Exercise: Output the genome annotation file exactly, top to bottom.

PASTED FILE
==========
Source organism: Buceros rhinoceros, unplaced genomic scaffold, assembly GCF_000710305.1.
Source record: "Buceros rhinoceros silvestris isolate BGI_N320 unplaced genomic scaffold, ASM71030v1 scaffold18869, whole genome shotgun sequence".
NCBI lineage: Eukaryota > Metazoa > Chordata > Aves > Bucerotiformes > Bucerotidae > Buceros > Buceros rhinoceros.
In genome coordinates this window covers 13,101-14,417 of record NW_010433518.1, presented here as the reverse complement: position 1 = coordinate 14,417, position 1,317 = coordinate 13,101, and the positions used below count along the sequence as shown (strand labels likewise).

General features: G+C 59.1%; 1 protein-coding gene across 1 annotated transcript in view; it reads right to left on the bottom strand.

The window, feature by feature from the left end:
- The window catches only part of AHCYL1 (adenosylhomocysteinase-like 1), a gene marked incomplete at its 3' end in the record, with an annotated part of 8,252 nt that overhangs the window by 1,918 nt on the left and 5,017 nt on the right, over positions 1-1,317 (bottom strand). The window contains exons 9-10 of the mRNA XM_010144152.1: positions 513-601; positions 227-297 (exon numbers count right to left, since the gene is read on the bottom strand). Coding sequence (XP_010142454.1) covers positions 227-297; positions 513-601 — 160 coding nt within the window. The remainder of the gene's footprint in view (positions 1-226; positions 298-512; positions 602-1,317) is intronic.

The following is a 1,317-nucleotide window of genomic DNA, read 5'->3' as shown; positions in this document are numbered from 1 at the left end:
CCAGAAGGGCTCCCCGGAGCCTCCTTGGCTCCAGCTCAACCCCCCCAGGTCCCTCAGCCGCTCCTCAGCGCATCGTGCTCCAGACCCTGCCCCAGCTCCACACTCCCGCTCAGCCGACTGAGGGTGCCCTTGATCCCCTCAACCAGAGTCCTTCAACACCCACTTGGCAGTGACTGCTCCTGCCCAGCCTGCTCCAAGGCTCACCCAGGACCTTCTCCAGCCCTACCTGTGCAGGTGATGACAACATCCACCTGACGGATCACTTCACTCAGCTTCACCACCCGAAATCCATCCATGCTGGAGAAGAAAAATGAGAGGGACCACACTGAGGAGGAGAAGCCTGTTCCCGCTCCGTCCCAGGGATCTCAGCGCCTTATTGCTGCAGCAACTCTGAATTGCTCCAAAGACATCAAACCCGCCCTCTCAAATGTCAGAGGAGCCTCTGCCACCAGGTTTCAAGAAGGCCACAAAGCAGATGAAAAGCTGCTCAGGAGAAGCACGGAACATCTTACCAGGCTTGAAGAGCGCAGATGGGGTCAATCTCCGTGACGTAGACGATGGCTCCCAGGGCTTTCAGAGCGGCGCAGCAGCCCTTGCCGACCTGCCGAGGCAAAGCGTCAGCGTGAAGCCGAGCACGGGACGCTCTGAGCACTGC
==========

Source organism: Buceros rhinoceros, unplaced genomic scaffold, assembly GCF_000710305.1.
Source record: "Buceros rhinoceros silvestris isolate BGI_N320 unplaced genomic scaffold, ASM71030v1 scaffold18869, whole genome shotgun sequence".
NCBI lineage: Eukaryota > Metazoa > Chordata > Aves > Bucerotiformes > Bucerotidae > Buceros > Buceros rhinoceros.
In genome coordinates this window covers 13,101-14,417 of record NW_010433518.1, presented here as the reverse complement: position 1 = coordinate 14,417, position 1,317 = coordinate 13,101, and the positions used below count along the sequence as shown (strand labels likewise).

General features: G+C 59.1%; 1 protein-coding gene across 1 annotated transcript in view; it reads right to left on the bottom strand.

The window, feature by feature from the left end:
- The window catches only part of AHCYL1 (adenosylhomocysteinase-like 1), a gene marked incomplete at its 3' end in the record, with an annotated part of 8,252 nt that overhangs the window by 1,918 nt on the left and 5,017 nt on the right, over positions 1-1,317 (bottom strand). The window contains exons 9-10 of the mRNA XM_010144152.1: positions 513-601; positions 227-297 (exon numbers count right to left, since the gene is read on the bottom strand). Coding sequence (XP_010142454.1) covers positions 227-297; positions 513-601 — 160 coding nt within the window. The remainder of the gene's footprint in view (positions 1-226; positions 298-512; positions 602-1,317) is intronic.

The following is a 1,317-nucleotide window of genomic DNA, read 5'->3' as shown; positions in this document are numbered from 1 at the left end:
CCAGAAGGGCTCCCCGGAGCCTCCTTGGCTCCAGCTCAACCCCCCCAGGTCCCTCAGCCGCTCCTCAGCGCATCGTGCTCCAGACCCTGCCCCAGCTCCACACTCCCGCTCAGCCGACTGAGGGTGCCCTTGATCCCCTCAACCAGAGTCCTTCAACACCCACTTGGCAGTGACTGCTCCTGCCCAGCCTGCTCCAAGGCTCACCCAGGACCTTCTCCAGCCCTACCTGTGCAGGTGATGACAACATCCACCTGACGGATCACTTCACTCAGCTTCACCACCCGAAATCCATCCATGCTGGAGAAGAAAAATGAGAGGGACCACACTGAGGAGGAGAAGCCTGTTCCCGCTCCGTCCCAGGGATCTCAGCGCCTTATTGCTGCAGCAACTCTGAATTGCTCCAAAGACATCAAACCCGCCCTCTCAAATGTCAGAGGAGCCTCTGCCACCAGGTTTCAAGAAGGCCACAAAGCAGATGAAAAGCTGCTCAGGAGAAGCACGGAACATCTTACCAGGCTTGAAGAGCGCAGATGGGGTCAATCTCCGTGACGTAGACGATGGCTCCCAGGGCTTTCAGAGCGGCGCAGCAGCCCTTGCCGACCTGCCGAGGCAAAGCGTCAGCGTGAAGCCGAGCACGGGACGCTCTGAGCACTGC